An intimate, picaresque inquiry into French life as lived by the country's poor and its provident, as well as by the film's own director, Agnes Varda. The aesthetic, political and moral ... See full summary »
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An intimate, picaresque inquiry into French life as lived by the country's poor and its provident, as well as by the film's own director, Agnes Varda. The aesthetic, political and moral point of departure for Varda are gleaners, those individuals who pick at already-reaped fields for the odd potato, the leftover turnip. Written by
another thought-provoking, humanistic beauty from Agnes Varda
You may remember director Agnès Varda from her 1986 film, VAGABOND. But over the last five decades, the `grandmother of French New Wave' has completed 29 other works, most showing her affection, bemusement, outrage, and wide-ranging curiosity for humanity.
Varda's most recent effort-the first filmed with a digital videocamera-focuses on gleaners, those who gather the spoils left after a harvest, as well as those who mine the trash. Some completely exist on the leavings; others turn them into art, exercise their ethics, or simply have fun. The director likens gleaning to her own profession-that of collecting images, stories, fragments of sound, light, and color.
In this hybrid of documentary and reflection, Varda raises a number of philosophical questions. Has the bottom line replaced our concern with others' well-being, even on the most essential level of food? What happens to those who opt out of our consumerist society? And even, What constitutes--or reconstitutes--art?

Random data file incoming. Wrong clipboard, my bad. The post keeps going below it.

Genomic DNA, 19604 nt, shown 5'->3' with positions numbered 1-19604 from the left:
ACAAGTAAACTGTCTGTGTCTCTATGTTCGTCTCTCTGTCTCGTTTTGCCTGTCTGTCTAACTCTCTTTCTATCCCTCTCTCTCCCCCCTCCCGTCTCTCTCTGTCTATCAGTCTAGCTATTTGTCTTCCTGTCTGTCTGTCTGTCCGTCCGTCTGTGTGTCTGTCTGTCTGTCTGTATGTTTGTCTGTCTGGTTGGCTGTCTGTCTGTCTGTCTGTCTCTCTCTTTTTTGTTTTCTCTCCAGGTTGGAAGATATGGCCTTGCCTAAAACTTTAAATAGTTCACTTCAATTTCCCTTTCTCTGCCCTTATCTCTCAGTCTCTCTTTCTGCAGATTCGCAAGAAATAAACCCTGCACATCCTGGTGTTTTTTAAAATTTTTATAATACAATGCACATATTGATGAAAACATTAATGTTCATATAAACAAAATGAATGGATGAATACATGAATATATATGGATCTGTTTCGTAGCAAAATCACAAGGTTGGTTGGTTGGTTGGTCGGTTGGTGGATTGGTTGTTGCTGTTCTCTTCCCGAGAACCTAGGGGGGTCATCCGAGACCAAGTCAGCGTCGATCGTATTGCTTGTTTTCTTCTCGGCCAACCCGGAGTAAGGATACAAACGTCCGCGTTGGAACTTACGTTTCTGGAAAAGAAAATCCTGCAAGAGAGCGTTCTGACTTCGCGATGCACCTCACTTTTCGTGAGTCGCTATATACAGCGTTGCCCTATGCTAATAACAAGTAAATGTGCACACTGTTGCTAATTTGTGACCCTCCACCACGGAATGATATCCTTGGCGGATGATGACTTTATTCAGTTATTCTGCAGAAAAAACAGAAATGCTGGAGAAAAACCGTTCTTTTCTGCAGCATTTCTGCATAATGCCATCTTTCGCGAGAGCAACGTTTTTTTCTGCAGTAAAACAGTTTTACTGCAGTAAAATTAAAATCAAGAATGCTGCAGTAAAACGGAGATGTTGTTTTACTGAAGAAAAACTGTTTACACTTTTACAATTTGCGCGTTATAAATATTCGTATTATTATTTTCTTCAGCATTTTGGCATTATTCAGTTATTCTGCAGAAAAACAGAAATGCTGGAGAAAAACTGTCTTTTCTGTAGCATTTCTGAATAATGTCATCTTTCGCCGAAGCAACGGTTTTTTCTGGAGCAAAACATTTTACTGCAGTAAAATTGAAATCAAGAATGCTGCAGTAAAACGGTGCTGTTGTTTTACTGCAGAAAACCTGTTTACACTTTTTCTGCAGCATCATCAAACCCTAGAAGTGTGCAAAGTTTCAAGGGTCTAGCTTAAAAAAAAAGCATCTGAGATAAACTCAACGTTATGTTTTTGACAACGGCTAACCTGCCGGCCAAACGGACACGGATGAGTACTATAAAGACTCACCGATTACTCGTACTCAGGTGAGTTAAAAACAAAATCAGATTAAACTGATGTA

Along this road trip, she interviews plenty of French characters. We meet a man who has survived almost completely on trash for 15 years. Though he has a job and other trappings, for him it is `a matter of ethics.' Another, who holds a master's degree in biology, sells newspapers and lives in a homeless shelter, scavenges food from market, and spends his nights teaching African immigrants to read and write.
Varda is an old hippie, and her sympathies clearly lie with such characters who choose to live off the grid. She takes our frenetically consuming society to task and suggests that learning how to live more simply is vital to our survival.
At times we can almost visualize her clucking and wagging her finger-a tad heavy-handedly advancing her agenda. However, the sheer waste of 25 tons of food at a clip is legitimately something to cluck about. And it is her very willingness to make direct statements and NOT sit on the fence that Varda fans most enjoy, knowing that her indignation is deeply rooted in her love of humanity.
The director interjects her playful humor as well-though it's subtle, French humor that differs widely from that of, say, Tom Green. Take the judge in full robes who stands in a cabbage field citing the legality of gleaning chapter and verse.
Quirky and exuberant, Varda, 72, is at an age where she's more concerned with having fun with her craft than impressing anyone. With her handheld digital toy, she pans around her house and pauses to appreciate a patch of ceiling mold. When she later forgets to turn off her camera, she films `the dance of the lens cap.'
One of the picture's undercurrents is the cycle of life-growth, harvest, decay. She often films her wrinkled hands and speaks directly about her aging process, suggesting that her own mortality is much on her mind. The gleaners pluck the fruits before their decay, as Varda lives life to the fullest, defying the inevitability of death. Toward the movie's end, she salvages a Lucite clock with no hands. As she films her face passing behind it, she notes, `A clock with no hands is my kind of thing.'
If you'd be the first to grab a heart-shaped potato from the harvest, or make a pile of discarded dolls into a totem pole, THE GLEANERS is probably your kind of thing.
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